I will be showing my Artwork at this stunning venue during the Dorset Arts Festival 2020 at Sculpture by the Lakes. Really looking forward to demonstrating my carving technique. There will be lots of other Artists and Craftspeople there working in different materials and techniques. You have to book online for a visit. I’ve copied more information from the Sculpture by the Lakes Website. Do visit and I hope to see you there for this fantastic event. It’s been a hard time for us all, so do support your local Dorset artists and creatives. Visit my Website to see my selection of sculptures.

Some of the Sculptures I Will be Showing

Demonstrating Stone Carving Technique.

Tutor Showing Stone Carving Technique
A Little Helping Hand

Dorset Arts Festival 3rd-5th July. 10.00-5.00

Dorset Arts Festival is a brand new three-day festival showcasing the best artists and makers in Dorset. We will have over 50 artists and crafters gathered together at Sculpture by the Lakes. They will also be demonstrating their skills. You will be able to watch paintings being created, pots being thrown, jewellery being made and a whole range of other arts and crafts disciplines. Our aim is to make the whole festival about seeing artists and crafters demonstrate their skills and exhibit their work so you can see and understand the process. 

Entry £12.50 Book online. No Children under 14 or dogs.


We are taking all necessary precautions to safeguard the welfare of our staff and visitors. Some of the challenges ahead are down to us as individuals – our judgment and our common sense. Social distancing and hygiene are of the utmost importance so please bring hand sanitiser with you

*We want to maintain social distancing so you must now book your tickets for entry to the park online. When you arrive just show your ticket at the window. Please do not come into the office. 

*The Gallery Café is operating a TAKEAWAY SERVICE so you can purchase food and drink to eat in the park. This includes picnics as well as drinks, coffee and cakes. Please do not come into the Café – we will operate from a table by the cafe and take your order. We are ONLY accepting payment by contactless credit card, no cash transactions.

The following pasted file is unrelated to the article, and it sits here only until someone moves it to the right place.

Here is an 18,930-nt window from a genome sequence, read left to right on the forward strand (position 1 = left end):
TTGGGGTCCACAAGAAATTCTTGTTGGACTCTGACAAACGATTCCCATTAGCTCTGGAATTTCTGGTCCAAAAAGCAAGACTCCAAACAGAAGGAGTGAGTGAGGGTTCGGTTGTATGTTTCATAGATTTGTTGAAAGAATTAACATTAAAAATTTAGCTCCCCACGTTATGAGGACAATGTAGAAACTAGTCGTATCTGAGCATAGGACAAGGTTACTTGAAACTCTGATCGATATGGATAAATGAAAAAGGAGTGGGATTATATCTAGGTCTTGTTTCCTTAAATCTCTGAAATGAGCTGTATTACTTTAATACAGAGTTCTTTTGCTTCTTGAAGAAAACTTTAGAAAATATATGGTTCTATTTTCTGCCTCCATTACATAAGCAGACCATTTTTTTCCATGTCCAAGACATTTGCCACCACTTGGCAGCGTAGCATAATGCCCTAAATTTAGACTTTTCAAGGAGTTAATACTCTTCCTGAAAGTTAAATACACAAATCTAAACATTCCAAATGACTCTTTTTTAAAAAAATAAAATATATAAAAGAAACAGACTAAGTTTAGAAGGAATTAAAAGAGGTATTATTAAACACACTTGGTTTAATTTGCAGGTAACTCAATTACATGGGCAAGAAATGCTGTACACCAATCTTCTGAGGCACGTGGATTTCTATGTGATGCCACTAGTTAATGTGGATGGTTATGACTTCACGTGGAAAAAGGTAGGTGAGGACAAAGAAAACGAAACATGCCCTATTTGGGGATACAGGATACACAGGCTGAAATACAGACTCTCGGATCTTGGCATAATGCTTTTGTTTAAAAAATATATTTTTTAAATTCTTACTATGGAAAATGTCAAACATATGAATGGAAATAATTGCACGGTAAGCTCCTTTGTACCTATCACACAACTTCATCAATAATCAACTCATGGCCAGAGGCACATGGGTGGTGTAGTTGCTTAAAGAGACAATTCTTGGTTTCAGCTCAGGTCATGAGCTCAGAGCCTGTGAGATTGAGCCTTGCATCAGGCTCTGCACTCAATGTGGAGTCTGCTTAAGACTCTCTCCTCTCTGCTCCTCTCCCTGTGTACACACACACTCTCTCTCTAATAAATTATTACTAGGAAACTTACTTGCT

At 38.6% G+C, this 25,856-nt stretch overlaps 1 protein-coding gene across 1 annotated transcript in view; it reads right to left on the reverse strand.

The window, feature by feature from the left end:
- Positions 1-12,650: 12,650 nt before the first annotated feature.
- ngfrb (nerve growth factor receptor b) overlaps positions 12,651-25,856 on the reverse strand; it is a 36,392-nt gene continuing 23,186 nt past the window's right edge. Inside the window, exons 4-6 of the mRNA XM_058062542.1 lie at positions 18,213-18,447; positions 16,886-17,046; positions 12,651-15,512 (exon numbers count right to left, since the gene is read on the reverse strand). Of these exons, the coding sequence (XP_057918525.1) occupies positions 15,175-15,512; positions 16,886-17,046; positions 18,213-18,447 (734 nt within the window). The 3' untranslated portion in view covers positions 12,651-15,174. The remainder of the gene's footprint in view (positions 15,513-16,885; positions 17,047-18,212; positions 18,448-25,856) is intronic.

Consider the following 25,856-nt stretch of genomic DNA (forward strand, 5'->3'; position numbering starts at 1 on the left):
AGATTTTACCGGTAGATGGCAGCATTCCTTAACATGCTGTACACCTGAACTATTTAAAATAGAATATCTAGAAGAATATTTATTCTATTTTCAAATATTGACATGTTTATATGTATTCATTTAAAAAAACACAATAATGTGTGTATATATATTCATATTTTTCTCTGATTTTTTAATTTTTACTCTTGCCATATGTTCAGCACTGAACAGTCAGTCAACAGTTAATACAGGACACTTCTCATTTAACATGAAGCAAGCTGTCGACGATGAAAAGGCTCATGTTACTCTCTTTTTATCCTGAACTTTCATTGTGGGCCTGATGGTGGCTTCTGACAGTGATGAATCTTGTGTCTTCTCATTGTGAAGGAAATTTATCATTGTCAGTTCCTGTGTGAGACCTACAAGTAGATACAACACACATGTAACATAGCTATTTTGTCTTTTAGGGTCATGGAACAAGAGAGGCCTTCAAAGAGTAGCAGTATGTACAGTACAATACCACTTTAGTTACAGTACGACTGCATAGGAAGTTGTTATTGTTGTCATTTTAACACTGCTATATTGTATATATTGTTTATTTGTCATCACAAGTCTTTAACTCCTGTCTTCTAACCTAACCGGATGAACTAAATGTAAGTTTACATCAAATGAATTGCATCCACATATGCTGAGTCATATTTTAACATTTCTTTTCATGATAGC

*We have spread all the tables and chairs out for safe distancing and scattered them around the park so you can find a safe place to enjoy your food.

Promising Young Apprentice on the Common Ground DARSET Project.

Portland Stone Carving Workshops in Weymouth

Portland Stone Carving Workshops for Beginners Weymouth Dorset

During the Portland Stone Carving Workshops in Weymouth for the Dorset Art Weeks event, I was so excited to see the passion and addictive nature of hand carving by the first time students. Each student demonstrated passion, enthusiasm and skills. Just like handwriting, all the carvers had their own particular style. Some very precious and detailed. Others were slightly rougher and brut. Consequently giving each sculpture its personality.

Stone carving Taster Courses Weymouth
Budding First Time Sculptors At The Taster Workshops

One particular enthused Student was so passionate that within a week she acquired stone carving chisels, stone and a sturdy table made by her husband. Now happily chipping away in the garden on the next sculpture. Others asking for dates for future workshops to advance their skills and create other unique sculptures.

Some of the Students recognised the therapeutic qualities and directness of hand carving. Which reminded me of my earlier years as an Artist discovering Stone for the first time. I had worked a lot in clay but hated the plasticity and the apprehensive moments of waiting to see your piece coming out of the kiln intact or in pieces. Stone carving happens there and then.